“We need to start asking questions about the history we are learning and who is not included. That is how true tikkun olam happens.” ~Rabbi Capers Funnye
These words from our visit to Beth Shalom B’nai Zaken, one of JCUA’s congregational partners, aptly frame this year’s Or Tzedek experience. We asked a lot of questions, and we struggled with how ingrained oppression is in our society. We felt the importance of stepping back and unpacking how our identities impact our movement through the world. We grappled with how our power and experiences fit into a strong movement for social change.
Last week ten teens arrived in the Bridgeport neighborhood of Chicago, a bit unsure of what to expect, but excited to make a difference. In just the first few days they have shown strength, vulnerability and compassion, and have felt frustration, confusion and anger about the world around them. Here are some of their reflections.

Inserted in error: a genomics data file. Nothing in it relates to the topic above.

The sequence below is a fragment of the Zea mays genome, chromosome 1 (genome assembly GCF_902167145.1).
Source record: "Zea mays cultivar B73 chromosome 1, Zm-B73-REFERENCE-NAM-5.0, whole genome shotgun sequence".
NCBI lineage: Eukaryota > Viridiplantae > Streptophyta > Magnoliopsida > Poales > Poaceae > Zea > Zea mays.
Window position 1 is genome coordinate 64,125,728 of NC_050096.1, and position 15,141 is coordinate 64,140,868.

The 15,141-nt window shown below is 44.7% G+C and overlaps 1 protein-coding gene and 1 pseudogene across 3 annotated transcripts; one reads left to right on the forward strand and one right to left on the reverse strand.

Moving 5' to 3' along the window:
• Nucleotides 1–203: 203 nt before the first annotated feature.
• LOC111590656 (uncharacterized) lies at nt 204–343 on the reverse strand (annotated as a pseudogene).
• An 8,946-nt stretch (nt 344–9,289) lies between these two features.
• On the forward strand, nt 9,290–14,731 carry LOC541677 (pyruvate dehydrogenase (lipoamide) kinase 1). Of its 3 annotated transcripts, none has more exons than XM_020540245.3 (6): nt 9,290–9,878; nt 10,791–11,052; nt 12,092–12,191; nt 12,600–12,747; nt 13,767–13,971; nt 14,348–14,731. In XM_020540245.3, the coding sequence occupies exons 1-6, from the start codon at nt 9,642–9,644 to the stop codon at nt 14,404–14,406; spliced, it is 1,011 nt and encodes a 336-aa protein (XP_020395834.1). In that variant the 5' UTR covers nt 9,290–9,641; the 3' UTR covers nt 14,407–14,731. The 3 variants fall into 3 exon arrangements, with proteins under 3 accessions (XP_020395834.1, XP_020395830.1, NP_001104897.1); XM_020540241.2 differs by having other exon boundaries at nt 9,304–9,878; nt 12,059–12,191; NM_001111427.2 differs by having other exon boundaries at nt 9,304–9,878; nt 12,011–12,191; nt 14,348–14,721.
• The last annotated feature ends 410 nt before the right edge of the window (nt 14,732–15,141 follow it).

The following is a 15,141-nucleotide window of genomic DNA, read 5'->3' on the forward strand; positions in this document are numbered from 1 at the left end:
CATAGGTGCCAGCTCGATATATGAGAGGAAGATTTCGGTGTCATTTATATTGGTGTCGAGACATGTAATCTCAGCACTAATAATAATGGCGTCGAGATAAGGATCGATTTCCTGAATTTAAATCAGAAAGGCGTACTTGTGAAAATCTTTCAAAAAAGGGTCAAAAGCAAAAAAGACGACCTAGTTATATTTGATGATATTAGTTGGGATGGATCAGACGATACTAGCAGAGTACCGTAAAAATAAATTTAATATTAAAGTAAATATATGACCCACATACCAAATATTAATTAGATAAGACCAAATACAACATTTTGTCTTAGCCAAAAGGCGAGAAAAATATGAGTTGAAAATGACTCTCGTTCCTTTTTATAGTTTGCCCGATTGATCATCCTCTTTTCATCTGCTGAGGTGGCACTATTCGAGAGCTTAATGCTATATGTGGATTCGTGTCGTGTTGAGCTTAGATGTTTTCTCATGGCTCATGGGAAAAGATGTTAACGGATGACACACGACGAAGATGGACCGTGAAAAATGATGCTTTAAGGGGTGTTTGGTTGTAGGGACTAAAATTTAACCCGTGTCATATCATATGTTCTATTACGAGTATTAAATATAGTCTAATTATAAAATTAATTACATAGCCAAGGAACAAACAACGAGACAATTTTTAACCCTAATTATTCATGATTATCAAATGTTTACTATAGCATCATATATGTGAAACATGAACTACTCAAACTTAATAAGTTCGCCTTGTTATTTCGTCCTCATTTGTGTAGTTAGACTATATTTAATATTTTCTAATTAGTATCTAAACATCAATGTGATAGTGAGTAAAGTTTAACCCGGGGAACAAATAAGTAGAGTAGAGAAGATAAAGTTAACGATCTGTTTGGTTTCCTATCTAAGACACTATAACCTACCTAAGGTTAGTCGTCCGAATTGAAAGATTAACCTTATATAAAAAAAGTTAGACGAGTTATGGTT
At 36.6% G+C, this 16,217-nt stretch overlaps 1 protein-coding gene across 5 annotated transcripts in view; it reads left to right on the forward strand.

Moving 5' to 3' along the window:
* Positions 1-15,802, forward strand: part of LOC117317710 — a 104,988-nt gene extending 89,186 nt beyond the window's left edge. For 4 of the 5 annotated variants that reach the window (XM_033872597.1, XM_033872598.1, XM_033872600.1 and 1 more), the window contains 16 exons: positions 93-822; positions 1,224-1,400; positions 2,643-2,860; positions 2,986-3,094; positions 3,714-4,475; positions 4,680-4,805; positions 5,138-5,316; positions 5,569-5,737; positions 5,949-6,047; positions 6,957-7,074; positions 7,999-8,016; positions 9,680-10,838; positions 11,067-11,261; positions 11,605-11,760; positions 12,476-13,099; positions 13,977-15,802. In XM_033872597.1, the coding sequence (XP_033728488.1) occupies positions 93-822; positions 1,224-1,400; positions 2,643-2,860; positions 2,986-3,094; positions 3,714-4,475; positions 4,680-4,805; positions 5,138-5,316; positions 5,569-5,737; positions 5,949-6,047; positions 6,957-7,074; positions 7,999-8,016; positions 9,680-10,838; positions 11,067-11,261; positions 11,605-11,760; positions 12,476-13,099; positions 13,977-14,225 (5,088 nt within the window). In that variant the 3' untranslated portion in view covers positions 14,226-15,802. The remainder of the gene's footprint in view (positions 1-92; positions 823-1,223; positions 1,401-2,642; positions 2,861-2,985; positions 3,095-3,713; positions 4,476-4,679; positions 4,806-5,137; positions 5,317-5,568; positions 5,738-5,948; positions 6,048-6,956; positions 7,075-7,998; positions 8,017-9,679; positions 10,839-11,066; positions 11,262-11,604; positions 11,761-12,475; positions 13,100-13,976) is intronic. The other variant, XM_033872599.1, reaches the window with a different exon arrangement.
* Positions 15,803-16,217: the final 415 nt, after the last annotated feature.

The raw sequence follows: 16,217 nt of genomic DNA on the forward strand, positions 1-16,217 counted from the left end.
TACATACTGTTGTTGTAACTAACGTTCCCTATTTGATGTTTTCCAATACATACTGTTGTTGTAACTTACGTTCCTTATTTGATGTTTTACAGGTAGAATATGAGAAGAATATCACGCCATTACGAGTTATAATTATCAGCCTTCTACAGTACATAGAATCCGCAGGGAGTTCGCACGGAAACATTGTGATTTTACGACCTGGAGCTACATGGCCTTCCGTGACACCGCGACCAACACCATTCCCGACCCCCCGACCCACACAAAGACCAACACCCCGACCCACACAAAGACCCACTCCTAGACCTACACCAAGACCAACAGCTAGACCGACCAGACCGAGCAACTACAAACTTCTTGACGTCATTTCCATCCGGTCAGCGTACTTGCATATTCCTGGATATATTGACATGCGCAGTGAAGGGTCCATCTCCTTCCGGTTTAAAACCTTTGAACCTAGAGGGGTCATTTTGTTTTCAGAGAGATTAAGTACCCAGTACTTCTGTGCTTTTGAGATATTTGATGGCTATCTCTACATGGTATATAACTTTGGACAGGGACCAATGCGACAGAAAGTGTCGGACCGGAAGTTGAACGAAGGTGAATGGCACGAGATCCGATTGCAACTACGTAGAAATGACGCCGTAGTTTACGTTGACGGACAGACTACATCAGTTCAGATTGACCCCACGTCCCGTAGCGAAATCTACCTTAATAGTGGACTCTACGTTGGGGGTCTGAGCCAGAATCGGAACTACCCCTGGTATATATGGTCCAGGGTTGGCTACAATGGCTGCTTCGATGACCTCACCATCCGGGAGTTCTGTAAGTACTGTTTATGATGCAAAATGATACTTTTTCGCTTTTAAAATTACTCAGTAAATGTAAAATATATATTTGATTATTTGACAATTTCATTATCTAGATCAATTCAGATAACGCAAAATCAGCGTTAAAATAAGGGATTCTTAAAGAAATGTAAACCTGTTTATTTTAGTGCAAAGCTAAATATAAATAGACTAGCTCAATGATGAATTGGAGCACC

“On our first full day of the program we went on a scavenger hunt community mapping tour of the Uptown neighborhood with Teresa Neumann and Jon Schmidt from Loyola University. The tour helped us get an in depth understanding of the neighborhood. We visited a school – McCutcheon Elementary and had the opportunity to speak to the school’s principal. Our conversation really struck me because for so long the school did not have a gym. The children would have to go to a different facility to access a gym. We learned that the school recently received a large grant to create a gym. This way the students at McCutcheon Elementary could have more time for gym class since it would be accessible in their building. This school was very close to being closed during the period when Mayor Emanuel closed down 50 Chicago Public Schools. It is really powerful that it is still a resource to the community and that we were able to visit during Or Tzedek. This is just one example of how the scavenger hunt walking tour of Uptown helped us get a much more in depth view of the neighborhood than we typically get to experience.”